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In a news article entitled, “No, Wearing Red Doesn’t Make You Hotter,” Dalmeet Singh Chawla recounts the story of yet another Psychological Science / PPNAS-style study (this one actually appeared back in 2008 in Journal of Personality and Social Psychology, the same prestigious journal which published Daryl Bem’s ESP study a couple years later).

Chawla’s article is just fine, and I think these non-replications should continue to get press, as much press as the original flawed studies.

I have just two problem. The first is when Chawla writes:

The issues at hand seem to be the same ones surfacing again and again in the replication crisis—too much weight given to small samples, a tendency to publish positive results and not negative results, and perhaps an unconscious bias from the researchers themselves.

I mean, sure, yeah, I agree with the above paragraph. But there are deeper problems going on. First, any effects being studied are small and highly variable: there are some settings where red will do the trick, and other settings where red will make you less appealing. Color and attractiveness are context-dependent, and it’s just inherently more difficult to study phenomena that are highly variable. Second, the experiment in question used a between-person design, thus making things even noisier (see here for more on this topic). Third, the treatment itself was minimal, of the “priming” variety: the color of a background of a photo that was seen for five seconds. It’s hard enough to appear attractive to someone in real life: we can put huge amounts of effort into the task, and so it’s a bit of a stretch to think that this sort of five-second intervention could do much of anything.

Put it together, and you’re studying a highly variable phenomenon using a minimal treatment, using a statistically inefficient design. The study is dead on arrival. Sure, small samples, the garden of forking paths, and the publication process make it all worse, but there’s no getting around the kangaroo problem. Increase your sample and publish everything, and you still won’t be doing useful science; you’ll just be publishing piles of noise. Better than what was...

R bloggers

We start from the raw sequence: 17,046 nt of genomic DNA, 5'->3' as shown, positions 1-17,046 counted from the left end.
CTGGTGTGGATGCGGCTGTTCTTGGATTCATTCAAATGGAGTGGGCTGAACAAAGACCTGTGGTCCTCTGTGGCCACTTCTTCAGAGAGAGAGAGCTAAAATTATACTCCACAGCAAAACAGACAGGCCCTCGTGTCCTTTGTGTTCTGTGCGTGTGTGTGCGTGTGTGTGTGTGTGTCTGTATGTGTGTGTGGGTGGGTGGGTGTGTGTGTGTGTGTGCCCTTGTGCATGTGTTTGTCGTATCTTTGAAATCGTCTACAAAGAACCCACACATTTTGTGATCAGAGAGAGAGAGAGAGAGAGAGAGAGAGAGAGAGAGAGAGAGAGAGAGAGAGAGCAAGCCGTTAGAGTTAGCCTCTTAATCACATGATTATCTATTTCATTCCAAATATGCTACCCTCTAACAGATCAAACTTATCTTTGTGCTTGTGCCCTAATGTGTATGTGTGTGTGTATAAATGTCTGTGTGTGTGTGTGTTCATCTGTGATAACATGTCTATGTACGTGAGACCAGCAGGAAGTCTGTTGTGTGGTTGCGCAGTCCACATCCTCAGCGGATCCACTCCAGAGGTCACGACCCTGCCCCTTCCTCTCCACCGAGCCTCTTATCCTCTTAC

Methodology Blogs

(This article was first published on, and kindly contributed to R-bloggers)

In this article we will show how to run a three-way analysis of variance when both the third-order interaction effect and the second-order interaction effects are statistically significant. This type of analysis can become pretty tedious, especially when our factors have many levels, so we will try to explain it here as clearly as possible. (If you want to watch me doing these analyses live, get my free course on statistical analysis with R here.)

First of all, let’s present the fictitious data we are going to work with. Let’s suppose that a pharmaceutical company is planning to launch a new vitamin that allegedly improves the employees’ resistance to effort. The vitamin is tested on a sample of 720 employees, divided into three groups: employees who take a placebo (the control group), employees who take the vitamin in low dose and employees who take the vitamin in high dose. Half of the employees are male, and half are female. Moreover, we have both blue collar employees and white collar employees in our sample.

The resistance to effort is measured on a scale whatsoever, from 1 to 30 (30 being the highest resistance). Our goal is to determine whether the effort resistance is influenced by three factors: dose of vitamin (placebo, low dose, and high dose), gender (male, female) and type of employee (blue collar, white collar). You can find the experiment data in CSV format here.

Third-order interaction effect